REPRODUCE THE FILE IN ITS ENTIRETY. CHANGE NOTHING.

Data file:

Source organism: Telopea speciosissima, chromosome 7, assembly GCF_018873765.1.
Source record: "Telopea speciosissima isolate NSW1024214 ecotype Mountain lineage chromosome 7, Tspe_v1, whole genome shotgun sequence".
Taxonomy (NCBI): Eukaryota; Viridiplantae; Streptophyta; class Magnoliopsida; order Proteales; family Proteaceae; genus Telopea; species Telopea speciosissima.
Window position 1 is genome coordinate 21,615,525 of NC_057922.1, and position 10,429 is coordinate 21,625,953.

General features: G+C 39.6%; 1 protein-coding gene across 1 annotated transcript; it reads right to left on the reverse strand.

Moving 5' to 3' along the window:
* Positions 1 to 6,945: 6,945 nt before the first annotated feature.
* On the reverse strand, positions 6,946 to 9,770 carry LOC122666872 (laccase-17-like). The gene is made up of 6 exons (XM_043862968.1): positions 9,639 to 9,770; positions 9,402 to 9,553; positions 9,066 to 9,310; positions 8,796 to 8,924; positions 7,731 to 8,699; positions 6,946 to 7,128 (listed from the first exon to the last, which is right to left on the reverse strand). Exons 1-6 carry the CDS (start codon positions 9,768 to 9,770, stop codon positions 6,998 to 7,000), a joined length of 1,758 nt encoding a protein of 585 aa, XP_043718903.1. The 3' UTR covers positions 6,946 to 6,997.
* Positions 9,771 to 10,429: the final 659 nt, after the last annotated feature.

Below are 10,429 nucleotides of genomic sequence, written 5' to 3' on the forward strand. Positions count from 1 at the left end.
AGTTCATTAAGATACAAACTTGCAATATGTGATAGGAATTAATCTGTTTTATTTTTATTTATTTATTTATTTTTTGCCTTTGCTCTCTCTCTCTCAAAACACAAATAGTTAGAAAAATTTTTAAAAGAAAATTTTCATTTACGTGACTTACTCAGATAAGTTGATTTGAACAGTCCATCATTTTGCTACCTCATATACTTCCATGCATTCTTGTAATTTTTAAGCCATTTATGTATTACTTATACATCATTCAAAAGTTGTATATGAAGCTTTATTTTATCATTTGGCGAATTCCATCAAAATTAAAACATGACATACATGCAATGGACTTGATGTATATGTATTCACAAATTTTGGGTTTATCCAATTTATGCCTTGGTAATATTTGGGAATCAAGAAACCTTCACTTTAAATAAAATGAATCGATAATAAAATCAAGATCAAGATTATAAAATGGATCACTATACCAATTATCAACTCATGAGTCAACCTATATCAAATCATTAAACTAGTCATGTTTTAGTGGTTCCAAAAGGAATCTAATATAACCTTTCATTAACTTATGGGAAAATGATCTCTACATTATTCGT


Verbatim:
Source organism: Telopea speciosissima, chromosome 7, assembly GCF_018873765.1.
Source record: "Telopea speciosissima isolate NSW1024214 ecotype Mountain lineage chromosome 7, Tspe_v1, whole genome shotgun sequence".
Taxonomy (NCBI): Eukaryota; Viridiplantae; Streptophyta; class Magnoliopsida; order Proteales; family Proteaceae; genus Telopea; species Telopea speciosissima.
Window position 1 is genome coordinate 21,615,525 of NC_057922.1, and position 10,429 is coordinate 21,625,953.

General features: G+C 39.6%; 1 protein-coding gene across 1 annotated transcript; it reads right to left on the reverse strand.

Moving 5' to 3' along the window:
* Positions 1 to 6,945: 6,945 nt before the first annotated feature.
* On the reverse strand, positions 6,946 to 9,770 carry LOC122666872 (laccase-17-like). The gene is made up of 6 exons (XM_043862968.1): positions 9,639 to 9,770; positions 9,402 to 9,553; positions 9,066 to 9,310; positions 8,796 to 8,924; positions 7,731 to 8,699; positions 6,946 to 7,128 (listed from the first exon to the last, which is right to left on the reverse strand). Exons 1-6 carry the CDS (start codon positions 9,768 to 9,770, stop codon positions 6,998 to 7,000), a joined length of 1,758 nt encoding a protein of 585 aa, XP_043718903.1. The 3' UTR covers positions 6,946 to 6,997.
* Positions 9,771 to 10,429: the final 659 nt, after the last annotated feature.

Below are 10,429 nucleotides of genomic sequence, written 5' to 3' on the forward strand. Positions count from 1 at the left end.
AGTTCATTAAGATACAAACTTGCAATATGTGATAGGAATTAATCTGTTTTATTTTTATTTATTTATTTATTTTTTGCCTTTGCTCTCTCTCTCTCAAAACACAAATAGTTAGAAAAATTTTTAAAAGAAAATTTTCATTTACGTGACTTACTCAGATAAGTTGATTTGAACAGTCCATCATTTTGCTACCTCATATACTTCCATGCATTCTTGTAATTTTTAAGCCATTTATGTATTACTTATACATCATTCAAAAGTTGTATATGAAGCTTTATTTTATCATTTGGCGAATTCCATCAAAATTAAAACATGACATACATGCAATGGACTTGATGTATATGTATTCACAAATTTTGGGTTTATCCAATTTATGCCTTGGTAATATTTGGGAATCAAGAAACCTTCACTTTAAATAAAATGAATCGATAATAAAATCAAGATCAAGATTATAAAATGGATCACTATACCAATTATCAACTCATGAGTCAACCTATATCAAATCATTAAACTAGTCATGTTTTAGTGGTTCCAAAAGGAATCTAATATAACCTTTCATTAACTTATGGGAAAATGATCTCTACATTATTCGT